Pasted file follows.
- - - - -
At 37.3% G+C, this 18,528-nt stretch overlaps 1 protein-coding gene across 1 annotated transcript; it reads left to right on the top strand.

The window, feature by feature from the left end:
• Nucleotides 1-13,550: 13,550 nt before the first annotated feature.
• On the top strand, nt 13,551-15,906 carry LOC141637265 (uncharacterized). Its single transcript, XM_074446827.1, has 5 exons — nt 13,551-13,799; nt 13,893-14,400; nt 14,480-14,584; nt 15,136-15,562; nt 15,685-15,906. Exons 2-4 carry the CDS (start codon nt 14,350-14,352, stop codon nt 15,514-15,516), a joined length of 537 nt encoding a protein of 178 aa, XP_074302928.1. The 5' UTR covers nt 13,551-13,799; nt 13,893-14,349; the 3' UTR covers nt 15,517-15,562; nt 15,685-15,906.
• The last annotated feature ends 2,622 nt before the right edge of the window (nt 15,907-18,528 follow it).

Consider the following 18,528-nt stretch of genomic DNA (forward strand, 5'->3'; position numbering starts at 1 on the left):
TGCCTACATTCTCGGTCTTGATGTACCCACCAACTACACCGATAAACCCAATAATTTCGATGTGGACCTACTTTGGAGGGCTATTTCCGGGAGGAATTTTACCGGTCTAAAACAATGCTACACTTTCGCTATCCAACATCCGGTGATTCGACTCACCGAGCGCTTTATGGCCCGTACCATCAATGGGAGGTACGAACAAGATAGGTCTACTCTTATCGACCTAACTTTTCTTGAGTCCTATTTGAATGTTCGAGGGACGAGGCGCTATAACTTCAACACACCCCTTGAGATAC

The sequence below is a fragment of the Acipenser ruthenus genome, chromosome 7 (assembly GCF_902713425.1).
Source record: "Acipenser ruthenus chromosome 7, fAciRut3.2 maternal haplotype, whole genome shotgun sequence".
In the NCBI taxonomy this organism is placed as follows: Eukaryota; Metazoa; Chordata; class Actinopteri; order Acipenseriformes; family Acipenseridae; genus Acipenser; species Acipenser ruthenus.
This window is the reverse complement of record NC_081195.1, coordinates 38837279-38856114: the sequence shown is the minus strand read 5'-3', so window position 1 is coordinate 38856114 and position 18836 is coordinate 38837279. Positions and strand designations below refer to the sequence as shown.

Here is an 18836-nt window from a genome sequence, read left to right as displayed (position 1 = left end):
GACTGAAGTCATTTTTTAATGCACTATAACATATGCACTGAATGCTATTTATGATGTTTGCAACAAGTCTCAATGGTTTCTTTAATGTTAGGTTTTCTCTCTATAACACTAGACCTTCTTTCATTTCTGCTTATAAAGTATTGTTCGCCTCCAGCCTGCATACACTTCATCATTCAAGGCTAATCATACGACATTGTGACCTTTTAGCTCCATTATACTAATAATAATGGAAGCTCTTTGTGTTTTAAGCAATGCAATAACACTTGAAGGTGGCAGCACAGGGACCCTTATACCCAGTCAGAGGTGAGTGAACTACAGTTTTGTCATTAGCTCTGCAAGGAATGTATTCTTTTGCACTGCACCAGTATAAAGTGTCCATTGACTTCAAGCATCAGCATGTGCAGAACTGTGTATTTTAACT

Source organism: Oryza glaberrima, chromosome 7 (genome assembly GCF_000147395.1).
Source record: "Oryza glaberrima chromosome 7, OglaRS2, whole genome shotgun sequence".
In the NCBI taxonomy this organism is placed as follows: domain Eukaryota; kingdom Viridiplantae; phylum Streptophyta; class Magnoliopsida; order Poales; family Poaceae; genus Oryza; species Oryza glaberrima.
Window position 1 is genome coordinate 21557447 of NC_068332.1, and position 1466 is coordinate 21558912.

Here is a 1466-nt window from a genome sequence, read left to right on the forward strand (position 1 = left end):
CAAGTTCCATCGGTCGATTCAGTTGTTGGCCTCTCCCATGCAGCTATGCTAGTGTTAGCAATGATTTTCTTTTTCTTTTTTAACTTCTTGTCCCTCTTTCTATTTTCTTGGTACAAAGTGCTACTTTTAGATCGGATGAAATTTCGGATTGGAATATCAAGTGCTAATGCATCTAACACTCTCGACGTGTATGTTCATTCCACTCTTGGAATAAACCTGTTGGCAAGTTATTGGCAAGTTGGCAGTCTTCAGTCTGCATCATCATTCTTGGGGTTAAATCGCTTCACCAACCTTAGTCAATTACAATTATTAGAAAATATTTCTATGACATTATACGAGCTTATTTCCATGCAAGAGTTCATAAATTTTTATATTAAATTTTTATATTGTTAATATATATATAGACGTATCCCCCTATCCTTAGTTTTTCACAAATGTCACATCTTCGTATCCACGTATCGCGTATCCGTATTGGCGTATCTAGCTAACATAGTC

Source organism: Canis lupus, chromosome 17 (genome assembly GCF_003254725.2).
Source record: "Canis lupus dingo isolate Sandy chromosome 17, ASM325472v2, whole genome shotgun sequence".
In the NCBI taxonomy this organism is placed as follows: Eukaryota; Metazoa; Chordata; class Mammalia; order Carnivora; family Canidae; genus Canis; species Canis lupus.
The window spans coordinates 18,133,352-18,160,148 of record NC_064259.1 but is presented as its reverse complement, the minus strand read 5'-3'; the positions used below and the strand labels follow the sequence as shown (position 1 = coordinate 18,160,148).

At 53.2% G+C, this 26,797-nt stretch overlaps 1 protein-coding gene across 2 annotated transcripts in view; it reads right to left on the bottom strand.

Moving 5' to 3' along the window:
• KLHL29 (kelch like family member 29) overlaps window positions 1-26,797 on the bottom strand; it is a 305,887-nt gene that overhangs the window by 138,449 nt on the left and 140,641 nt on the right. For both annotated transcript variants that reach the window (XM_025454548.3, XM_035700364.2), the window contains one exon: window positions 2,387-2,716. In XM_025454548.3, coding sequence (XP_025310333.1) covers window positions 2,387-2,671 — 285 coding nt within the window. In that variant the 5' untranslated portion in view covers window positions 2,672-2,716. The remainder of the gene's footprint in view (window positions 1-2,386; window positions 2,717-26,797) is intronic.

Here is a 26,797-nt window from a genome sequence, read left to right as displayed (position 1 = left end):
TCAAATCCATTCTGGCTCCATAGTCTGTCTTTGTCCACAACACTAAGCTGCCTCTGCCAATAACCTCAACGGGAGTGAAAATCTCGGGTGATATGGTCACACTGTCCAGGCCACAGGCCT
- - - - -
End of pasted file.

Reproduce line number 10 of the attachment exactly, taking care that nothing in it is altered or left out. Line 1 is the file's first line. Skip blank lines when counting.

In the NCBI taxonomy this organism is placed as follows: Eukaryota; Metazoa; Chordata; class Actinopteri; order Acipenseriformes; family Acipenseridae; genus Acipenser; species Acipenser ruthenus.